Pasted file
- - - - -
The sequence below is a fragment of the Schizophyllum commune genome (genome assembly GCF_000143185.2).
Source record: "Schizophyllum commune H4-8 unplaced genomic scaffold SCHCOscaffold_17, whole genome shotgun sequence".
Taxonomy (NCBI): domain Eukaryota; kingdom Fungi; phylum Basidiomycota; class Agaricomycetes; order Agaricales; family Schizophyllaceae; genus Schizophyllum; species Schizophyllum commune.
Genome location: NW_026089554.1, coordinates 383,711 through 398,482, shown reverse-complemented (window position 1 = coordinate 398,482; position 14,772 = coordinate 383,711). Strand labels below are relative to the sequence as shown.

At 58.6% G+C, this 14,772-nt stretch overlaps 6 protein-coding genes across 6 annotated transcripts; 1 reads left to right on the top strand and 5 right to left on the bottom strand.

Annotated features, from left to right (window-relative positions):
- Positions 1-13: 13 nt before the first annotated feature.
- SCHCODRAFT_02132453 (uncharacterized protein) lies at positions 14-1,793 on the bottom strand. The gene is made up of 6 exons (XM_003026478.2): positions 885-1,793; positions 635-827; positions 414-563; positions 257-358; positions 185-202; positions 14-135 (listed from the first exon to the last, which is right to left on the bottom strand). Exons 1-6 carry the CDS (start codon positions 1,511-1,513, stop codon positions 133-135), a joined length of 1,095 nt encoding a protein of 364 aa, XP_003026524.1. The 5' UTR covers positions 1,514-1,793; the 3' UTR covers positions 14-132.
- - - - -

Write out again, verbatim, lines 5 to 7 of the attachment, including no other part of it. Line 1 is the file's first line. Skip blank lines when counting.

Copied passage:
At 58.6% G+C, this 14,772-nt stretch overlaps 6 protein-coding genes across 6 annotated transcripts; 1 reads left to right on the top strand and 5 right to left on the bottom strand.

Annotated features, from left to right (window-relative positions):
- Positions 1-13: 13 nt before the first annotated feature.